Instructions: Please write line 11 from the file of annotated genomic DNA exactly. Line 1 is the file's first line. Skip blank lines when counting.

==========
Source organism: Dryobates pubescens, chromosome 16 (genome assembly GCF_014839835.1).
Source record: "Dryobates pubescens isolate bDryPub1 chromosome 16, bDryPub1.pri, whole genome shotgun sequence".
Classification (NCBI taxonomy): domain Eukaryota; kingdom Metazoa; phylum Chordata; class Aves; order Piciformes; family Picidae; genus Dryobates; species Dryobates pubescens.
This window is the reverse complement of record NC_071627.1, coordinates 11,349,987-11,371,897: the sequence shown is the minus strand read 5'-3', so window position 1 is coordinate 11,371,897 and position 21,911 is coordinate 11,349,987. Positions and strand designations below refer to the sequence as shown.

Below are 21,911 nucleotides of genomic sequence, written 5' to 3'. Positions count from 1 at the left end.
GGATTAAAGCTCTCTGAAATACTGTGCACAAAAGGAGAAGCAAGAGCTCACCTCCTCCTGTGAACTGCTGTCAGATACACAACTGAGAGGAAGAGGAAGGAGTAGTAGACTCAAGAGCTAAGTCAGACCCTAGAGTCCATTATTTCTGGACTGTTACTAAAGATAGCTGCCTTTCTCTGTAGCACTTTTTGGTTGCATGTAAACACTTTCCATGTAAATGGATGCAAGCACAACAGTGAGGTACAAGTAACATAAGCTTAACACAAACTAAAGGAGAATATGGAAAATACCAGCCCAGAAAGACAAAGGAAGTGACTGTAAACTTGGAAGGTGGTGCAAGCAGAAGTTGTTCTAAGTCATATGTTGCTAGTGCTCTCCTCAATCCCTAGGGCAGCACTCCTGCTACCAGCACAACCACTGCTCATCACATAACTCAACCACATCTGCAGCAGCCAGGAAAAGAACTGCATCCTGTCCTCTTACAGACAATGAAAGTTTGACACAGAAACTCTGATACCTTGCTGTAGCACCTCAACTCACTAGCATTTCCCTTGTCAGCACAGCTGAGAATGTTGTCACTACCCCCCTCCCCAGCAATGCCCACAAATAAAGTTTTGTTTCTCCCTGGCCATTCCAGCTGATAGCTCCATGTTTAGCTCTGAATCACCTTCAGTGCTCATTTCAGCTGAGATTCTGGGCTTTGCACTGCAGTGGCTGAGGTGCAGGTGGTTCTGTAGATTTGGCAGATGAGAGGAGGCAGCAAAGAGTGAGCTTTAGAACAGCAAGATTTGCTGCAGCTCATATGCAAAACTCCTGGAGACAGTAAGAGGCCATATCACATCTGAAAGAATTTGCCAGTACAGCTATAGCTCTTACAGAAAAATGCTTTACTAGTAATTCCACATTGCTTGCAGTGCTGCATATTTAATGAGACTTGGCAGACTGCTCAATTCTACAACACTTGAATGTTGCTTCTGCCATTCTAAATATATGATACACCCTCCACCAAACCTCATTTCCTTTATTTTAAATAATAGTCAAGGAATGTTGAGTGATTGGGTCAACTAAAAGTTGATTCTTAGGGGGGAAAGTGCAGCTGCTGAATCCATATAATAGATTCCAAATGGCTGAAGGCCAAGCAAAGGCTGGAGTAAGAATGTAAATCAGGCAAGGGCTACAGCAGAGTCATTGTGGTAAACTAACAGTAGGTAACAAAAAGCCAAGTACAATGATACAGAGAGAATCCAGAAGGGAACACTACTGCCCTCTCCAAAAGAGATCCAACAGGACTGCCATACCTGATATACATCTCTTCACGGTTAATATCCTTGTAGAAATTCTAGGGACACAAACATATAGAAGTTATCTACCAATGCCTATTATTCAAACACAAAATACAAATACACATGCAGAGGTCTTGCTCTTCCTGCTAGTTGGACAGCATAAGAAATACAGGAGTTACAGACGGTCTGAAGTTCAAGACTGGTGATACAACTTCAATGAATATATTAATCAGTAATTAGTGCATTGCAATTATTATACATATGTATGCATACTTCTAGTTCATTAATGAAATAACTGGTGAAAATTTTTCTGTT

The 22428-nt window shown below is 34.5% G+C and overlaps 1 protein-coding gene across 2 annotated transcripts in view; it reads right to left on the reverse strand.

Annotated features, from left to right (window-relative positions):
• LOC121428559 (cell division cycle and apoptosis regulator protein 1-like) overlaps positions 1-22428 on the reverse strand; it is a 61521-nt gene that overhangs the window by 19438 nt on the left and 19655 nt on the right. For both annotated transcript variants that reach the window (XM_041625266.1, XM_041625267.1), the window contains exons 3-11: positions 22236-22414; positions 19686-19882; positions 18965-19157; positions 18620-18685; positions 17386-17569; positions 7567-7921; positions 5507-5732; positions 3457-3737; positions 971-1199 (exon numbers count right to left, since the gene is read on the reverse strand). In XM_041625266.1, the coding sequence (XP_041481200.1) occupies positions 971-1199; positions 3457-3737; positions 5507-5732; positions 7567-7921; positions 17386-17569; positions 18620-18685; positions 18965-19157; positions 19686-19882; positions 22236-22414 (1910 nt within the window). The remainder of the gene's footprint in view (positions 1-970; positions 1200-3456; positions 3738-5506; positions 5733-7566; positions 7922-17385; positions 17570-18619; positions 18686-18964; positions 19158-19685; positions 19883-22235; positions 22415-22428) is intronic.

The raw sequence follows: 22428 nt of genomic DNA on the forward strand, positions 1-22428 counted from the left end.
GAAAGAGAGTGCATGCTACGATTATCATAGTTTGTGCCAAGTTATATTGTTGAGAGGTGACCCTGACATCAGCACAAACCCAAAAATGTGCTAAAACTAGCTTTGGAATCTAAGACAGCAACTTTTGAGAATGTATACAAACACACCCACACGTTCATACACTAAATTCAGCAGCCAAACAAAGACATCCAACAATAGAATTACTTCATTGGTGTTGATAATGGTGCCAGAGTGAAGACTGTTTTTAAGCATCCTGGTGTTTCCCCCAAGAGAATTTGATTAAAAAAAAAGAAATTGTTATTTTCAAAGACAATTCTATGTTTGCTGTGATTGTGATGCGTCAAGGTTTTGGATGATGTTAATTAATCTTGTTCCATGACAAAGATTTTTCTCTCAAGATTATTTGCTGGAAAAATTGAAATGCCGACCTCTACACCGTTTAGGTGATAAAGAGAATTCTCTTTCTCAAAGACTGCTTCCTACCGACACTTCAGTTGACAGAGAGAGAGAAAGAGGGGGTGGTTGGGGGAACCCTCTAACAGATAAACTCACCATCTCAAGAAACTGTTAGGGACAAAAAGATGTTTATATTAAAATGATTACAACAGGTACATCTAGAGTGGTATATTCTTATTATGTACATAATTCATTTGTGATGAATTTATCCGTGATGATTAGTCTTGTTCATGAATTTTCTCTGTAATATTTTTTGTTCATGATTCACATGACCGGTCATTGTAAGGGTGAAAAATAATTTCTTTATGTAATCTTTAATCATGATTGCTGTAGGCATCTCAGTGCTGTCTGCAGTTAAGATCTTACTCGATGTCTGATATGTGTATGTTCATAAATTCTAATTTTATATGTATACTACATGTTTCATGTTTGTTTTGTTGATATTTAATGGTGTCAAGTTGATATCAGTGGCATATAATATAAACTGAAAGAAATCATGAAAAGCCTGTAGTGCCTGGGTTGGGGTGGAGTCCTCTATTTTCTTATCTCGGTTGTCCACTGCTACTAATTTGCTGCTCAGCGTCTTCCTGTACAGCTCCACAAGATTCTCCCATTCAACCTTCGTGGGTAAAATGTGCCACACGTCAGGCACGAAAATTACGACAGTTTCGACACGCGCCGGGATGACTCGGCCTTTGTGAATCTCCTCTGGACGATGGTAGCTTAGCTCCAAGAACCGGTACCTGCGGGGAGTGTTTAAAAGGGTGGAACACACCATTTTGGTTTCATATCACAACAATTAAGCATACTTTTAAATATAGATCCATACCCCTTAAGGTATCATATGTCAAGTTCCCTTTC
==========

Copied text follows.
GAAAGAGAGTGCATGCTACGATTATCATAGTTTGTGCCAAGTTATATTGTTGAGAGGTGACCCTGACATCAGCACAAACCCAAAAATGTGCTAAAACTAGCTTTGGAATCTAAGACAGCAACTTTTGAGAATGTATACAAACACACCCACACGTTCATACACTAAATTCAGCAGCCAAACAAAGACATCCAACAATAGAATTACTTCATTGGTGTTGATAATGGTGCCAGAGTGAAGACTGTTTTTAAGCATCCTGGTGTTTCCCCCAAGAGAATTTGATTAAAAAAAAAGAAATTGTTATTTTCAAAGACAATTCTATGTTTGCTGTGATTGTGATGCGTCAAGGTTTTGGATGATGTTAATTAATCTTGTTCCATGACAAAGATTTTTCTCTCAAGATTATTTGCTGGAAAAATTGAAATGCCGACCTCTACACCGTTTAGGTGATAAAGAGAATTCTCTTTCTCAAAGACTGCTTCCTACCGACACTTCAGTTGACAGAGAGAGAGAAAGAGGGGGTGGTTGGGGGAACCCTCTAACAGATAAACTCACCATCTCAAGAAACTGTTAGGGACAAAAAGATGTTTATATTAAAATGATTACAACAGGTACATCTAGAGTGGTATATTCTTATTATGTACATAATTCATTTGTGATGAATTTATCCGTGATGATTAGTCTTGTTCATGAATTTTCTCTGTAATATTTTTTGTTCATGATTCACATGACCGGTCATTGTAAGGGTGAAAAATAATTTCTTTATGTAATCTTTAATCATGATTGCTGTAGGCATCTCAGTGCTGTCTGCAGTTAAGATCTTACTCGATGTCTGATATGTGTATGTTCATAAATTCTAATTTTATATGTATACTACATGTTTCATGTTTGTTTTGTTGATATTTAATGGTGTCAAGTTGATATCAGTGGCATATAATATAAACTGAAAGAAATCATGAAAAGCCTGTAGTGCCTGGGTTGGGGTGGAGTCCTCTATTTTCTTATCTCGGTTGTCCACTGCTACTAATTTGCTGCTCAGCGTCTTCCTGTACAGCTCCACAAGATTCTCCCATTCAACCTTCGTGGGTAAAATGTGCCACACGTCAGGCACGAAAATTACGACAGTTTCGACACGCGCCGGGATGACTCGGCCTTTGTGAATCTCCTCTGGACGATGGTAGCTTAGCTCCAAGAACCGGTACCTGCGGGGAGTGTTTAAAAGGGTGGAACACACCATTTTGGTTTCATATCACAACAATTAAGCATACTTTTAAATATAGATCCATACCCCTTAAGGTATCATATGTCAAGTTCCCTTTC